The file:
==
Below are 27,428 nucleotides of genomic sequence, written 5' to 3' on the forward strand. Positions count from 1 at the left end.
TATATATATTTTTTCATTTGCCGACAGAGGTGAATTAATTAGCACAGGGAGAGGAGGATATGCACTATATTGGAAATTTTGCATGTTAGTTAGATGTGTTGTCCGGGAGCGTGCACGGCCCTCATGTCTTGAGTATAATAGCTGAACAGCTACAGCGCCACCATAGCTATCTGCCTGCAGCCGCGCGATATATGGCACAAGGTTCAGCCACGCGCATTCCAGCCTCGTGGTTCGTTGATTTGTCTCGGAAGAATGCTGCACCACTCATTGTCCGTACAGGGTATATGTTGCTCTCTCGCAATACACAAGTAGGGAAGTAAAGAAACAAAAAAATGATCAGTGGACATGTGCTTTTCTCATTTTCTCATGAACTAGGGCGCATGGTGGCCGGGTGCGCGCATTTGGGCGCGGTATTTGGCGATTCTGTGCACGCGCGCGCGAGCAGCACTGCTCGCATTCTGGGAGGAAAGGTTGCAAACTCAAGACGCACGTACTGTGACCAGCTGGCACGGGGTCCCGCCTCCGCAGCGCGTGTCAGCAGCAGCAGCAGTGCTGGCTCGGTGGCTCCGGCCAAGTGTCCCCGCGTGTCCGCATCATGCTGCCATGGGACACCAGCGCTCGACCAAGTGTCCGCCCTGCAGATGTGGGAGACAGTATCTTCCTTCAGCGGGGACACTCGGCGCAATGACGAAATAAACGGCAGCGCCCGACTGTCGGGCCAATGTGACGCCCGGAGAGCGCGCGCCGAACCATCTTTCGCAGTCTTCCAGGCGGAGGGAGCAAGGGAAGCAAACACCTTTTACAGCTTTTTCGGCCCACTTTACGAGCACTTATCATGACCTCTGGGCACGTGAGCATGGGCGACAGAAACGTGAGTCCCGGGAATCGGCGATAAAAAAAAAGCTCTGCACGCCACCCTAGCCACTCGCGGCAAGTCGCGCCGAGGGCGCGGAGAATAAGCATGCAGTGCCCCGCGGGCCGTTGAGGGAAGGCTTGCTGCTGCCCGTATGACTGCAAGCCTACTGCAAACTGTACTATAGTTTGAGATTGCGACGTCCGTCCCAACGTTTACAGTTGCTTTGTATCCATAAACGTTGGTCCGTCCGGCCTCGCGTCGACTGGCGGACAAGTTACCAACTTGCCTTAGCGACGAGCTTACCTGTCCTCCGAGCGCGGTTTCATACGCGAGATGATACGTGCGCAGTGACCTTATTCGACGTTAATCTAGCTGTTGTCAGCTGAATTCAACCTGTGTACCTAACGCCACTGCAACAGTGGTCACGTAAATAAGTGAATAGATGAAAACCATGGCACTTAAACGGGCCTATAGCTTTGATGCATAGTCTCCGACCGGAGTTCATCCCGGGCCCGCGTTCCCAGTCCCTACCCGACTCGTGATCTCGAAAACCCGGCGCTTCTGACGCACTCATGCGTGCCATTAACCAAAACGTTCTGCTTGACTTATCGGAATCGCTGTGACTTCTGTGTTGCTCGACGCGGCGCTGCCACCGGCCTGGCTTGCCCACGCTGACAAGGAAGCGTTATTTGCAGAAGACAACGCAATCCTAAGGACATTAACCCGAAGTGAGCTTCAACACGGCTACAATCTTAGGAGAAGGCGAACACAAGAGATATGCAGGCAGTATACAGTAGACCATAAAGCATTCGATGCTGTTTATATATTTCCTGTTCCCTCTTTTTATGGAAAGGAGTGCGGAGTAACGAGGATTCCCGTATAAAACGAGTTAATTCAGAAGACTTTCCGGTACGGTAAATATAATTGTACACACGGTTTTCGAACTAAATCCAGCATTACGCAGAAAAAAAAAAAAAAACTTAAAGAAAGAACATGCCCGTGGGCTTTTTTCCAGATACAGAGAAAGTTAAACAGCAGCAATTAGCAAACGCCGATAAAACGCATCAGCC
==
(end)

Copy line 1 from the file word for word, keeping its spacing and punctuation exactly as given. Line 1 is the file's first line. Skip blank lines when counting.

Below are 27,428 nucleotides of genomic sequence, written 5' to 3' on the forward strand. Positions count from 1 at the left end.